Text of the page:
slices of bread and butter and drinking hot coffee, which with foresight
had been prepared for them in the pier buffet. A few had preferred
whisky. The whole crowd was now under the lee of the pavilion, and it
constituted a spectacle which Denry said to himself he should refer to
in his article as "Rembrandtesque." For a few moments he could not
descry Ruth and Nellie in the gloom. Then he saw the indubitable form of
his betrothed at a penny-in-the-slot machine, and the indubitable form
of Nellie at another penny-in-the-slot machine. And then he could hear
the click-click-click of the machines, working rapidly. And his thoughts
took a new direction.

Presently Ruth ran with blithe gracefulness from her machine and
commenced a generous distribution of packets to the members of the
crews. There was neither calculation nor exact justice in her
generosity. She dropped packets on to heroic knees with a splendid
gesture of largesse. Some packets even fell on the floor. But she did
not mind.

Denry could hear her saying:

"You must eat it. Chocolate is so sustaining. There's nothing like it."

She ran back to the machines, and snatched more packets from Nellie, who
under her orders had been industrious; and then began a second

A calm and disinterested observer would probably have been touched by
this spectacle of impulsive womanly charity. He might even have decided
that it was one of the most beautifully human things that he had ever
seen. And the fact that the hardy heroes and Norsemen appeared scarcely
to know what to do with the silver-wrapped bonbons would not have
impaired his admiration for these two girlish figures of benevolence.
Denry, too, was touched by the spectacle, but in another way. It was the
rents of his clients that were being thus dissipated in a very luxury of
needless benevolence. He muttered:

"Well, that's a bit thick, that is!" But of course he could do nothing.

As the process continued, the clicking of the machine exacerbated his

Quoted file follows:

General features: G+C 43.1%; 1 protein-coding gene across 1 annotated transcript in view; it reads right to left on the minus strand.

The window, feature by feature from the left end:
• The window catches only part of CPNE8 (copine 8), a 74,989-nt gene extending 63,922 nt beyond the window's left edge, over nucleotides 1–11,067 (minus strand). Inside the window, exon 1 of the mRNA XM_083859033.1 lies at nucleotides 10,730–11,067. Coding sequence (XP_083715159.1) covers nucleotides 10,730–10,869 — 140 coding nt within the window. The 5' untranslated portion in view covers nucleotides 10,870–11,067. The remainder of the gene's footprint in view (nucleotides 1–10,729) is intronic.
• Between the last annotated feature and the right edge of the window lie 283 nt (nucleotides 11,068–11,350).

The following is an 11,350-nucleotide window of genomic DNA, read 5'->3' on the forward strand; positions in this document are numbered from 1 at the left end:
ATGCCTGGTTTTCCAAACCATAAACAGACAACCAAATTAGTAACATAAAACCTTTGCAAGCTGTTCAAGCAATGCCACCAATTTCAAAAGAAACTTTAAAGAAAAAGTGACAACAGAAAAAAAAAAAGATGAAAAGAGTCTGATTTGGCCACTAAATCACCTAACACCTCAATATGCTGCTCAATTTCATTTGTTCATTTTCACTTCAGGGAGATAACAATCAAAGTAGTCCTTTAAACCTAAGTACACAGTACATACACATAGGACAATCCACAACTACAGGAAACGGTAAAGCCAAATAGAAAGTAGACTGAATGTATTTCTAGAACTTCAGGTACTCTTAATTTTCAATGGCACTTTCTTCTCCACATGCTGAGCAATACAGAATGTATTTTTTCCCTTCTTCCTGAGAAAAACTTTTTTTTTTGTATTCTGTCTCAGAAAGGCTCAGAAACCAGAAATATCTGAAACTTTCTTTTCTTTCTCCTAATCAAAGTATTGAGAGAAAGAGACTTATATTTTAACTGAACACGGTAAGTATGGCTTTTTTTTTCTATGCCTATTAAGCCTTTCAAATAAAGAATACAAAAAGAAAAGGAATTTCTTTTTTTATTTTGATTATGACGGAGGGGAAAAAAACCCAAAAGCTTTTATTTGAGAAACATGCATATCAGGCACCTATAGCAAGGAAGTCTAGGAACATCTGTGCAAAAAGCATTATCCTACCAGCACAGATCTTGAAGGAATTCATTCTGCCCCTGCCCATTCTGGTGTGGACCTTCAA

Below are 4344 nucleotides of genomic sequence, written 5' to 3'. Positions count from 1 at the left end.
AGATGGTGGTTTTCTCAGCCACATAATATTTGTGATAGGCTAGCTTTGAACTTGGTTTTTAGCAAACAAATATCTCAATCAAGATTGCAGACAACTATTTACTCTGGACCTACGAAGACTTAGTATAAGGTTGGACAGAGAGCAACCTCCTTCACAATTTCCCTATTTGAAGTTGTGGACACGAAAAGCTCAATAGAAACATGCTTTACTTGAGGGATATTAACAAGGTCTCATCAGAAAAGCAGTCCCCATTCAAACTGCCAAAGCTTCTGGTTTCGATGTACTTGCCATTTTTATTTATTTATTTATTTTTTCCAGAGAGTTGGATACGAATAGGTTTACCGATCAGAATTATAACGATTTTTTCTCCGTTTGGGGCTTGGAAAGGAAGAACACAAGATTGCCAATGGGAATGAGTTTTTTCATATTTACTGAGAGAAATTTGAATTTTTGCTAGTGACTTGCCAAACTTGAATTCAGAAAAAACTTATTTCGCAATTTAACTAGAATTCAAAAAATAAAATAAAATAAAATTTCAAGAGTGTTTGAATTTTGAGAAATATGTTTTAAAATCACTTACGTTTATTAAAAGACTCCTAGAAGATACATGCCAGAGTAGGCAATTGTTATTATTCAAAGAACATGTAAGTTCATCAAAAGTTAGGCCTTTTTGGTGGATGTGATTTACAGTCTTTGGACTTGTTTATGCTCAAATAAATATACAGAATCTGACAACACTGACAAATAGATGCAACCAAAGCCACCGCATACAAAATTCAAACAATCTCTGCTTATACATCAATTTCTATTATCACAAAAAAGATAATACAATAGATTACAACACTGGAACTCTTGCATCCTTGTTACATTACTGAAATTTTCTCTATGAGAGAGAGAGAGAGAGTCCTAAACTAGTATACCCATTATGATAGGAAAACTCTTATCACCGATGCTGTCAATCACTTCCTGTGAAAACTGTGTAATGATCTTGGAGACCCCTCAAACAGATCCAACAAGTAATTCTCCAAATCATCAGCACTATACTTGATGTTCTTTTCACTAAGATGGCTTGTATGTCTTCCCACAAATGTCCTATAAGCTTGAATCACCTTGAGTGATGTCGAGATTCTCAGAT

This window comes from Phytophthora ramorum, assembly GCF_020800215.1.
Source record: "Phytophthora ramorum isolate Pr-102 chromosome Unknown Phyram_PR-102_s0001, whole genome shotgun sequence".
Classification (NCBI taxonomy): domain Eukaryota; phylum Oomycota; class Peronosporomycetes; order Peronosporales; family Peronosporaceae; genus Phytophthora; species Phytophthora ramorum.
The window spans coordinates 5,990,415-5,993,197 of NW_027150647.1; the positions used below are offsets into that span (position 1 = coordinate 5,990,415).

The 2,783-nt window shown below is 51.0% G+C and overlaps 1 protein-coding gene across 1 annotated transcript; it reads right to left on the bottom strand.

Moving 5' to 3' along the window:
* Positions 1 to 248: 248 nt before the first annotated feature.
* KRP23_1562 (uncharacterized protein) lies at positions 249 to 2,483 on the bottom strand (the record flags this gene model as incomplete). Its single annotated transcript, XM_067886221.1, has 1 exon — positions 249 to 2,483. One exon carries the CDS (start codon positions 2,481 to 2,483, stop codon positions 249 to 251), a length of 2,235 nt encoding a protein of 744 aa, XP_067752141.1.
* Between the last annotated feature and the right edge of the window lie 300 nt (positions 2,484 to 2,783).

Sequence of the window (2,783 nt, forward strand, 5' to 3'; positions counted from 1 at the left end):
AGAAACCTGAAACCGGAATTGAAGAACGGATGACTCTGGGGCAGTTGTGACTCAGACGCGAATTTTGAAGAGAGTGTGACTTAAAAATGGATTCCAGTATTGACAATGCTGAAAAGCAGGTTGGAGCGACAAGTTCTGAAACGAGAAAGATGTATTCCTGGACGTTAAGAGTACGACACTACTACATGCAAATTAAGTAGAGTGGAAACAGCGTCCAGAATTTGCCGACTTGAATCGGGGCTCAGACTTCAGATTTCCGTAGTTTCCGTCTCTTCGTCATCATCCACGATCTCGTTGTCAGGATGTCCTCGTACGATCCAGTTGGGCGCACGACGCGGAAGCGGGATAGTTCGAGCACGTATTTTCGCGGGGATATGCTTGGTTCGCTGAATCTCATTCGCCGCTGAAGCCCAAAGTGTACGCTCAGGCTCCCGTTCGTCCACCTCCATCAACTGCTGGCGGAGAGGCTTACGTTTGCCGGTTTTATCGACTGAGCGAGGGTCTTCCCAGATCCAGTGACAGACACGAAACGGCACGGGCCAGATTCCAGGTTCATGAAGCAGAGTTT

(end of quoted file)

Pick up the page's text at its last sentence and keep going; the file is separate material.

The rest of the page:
"Idiotic!" he muttered.

The final annoyance to him was that everybody except himself seemed to
consider that Ruth was displaying singular ingenuity, originality,
enterprise, and goodness of heart.

In that moment he saw clearly for the first time that the marriage
between himself and Ruth had not been arranged in Heaven. He admitted
privately then that the saving of a young woman from violent death in a
pantechnicon need not inevitably involve espousing her. She was without
doubt a marvellous creature, but it was as wise to dream of keeping a
carriage and pair as to dream of keeping Ruth. He grew suddenly cynical.
His age leaped to fifty or so, and the curve of his lips changed.

Ruth, spying around, saw him and ran to him with a glad cry.

"Here!" she said, "take these. They're no good." She held out her hands.

"What are they?" he asked.

"They're the halfpennies."

"So sorry!" he said, with an accent whose significance escaped her, and
took the useless coins.

"We've exhausted all the chocolate," said she. "But there's butterscotch
left--it's nearly as good--and gold-tipped cigarettes. I daresay some of
them would enjoy a smoke. Have you got any more pennies?"

"No!" he replied. "But I've got ten or a dozen half-crowns. They'll work
the machine just as well, won't they?"

This time she did notice a certain unusualness in the flavour of his
accent. And she hesitated.

"Don't be silly!" she said.

"I'll try not to be," said Denry. So far as he could remember, he had
never used such a tone before. Ruth swerved away to rejoin Nellie.

Denry surreptitiously counted the halfpennies. There were eighteen. She
had fed those machines, then, with over a hundred and thirty pence.

He murmured, "Thick, thick!"

Considering that he had returned to Llandudno in the full intention of
putting his foot down, of clearly conveying to Ruth that his conception
of finance differed from hers, the second sojourn had commenced badly.
Still, he had promised to marry her, and he must marry her. Better a
lifetime of misery and insolvency than a failure to behave as a
gentleman should. Of course, if she chose to break it off.... But he
must be minutely careful to do nothing which might lead to a breach.
Such was Denry's code. The walk home at midnight, amid the
reverberations of the falling tempest, was marked by a slight
pettishness on the part of Ruth, and by Denry's polite taciturnity.


Yet the next morning, as the three companions sat together under the
striped awning of the buffet on the pier, nobody could have divined, by
looking at them, that one of them at any rate was the most uncomfortable
young man in all Llandudno. The sun was hotly shining on their bright
attire and on the still turbulent waves. Ruth, thirsty after a breakfast
of herrings and bacon, was sucking iced lemonade up a straw. Nellie was
eating chocolate, undistributed remains of the night's benevolence. Demo
was yawning, not in the least because the proceedings failed to excite
his keen interest, but because he had been a journalist till three a.m.
and had risen at six in order to despatch a communication to the editor
of the _Staffordshire Signal_ by train. The girls were very
playful. Nellie dropped a piece of chocolate into Ruth's glass, and Ruth
fished it out, and bit at it.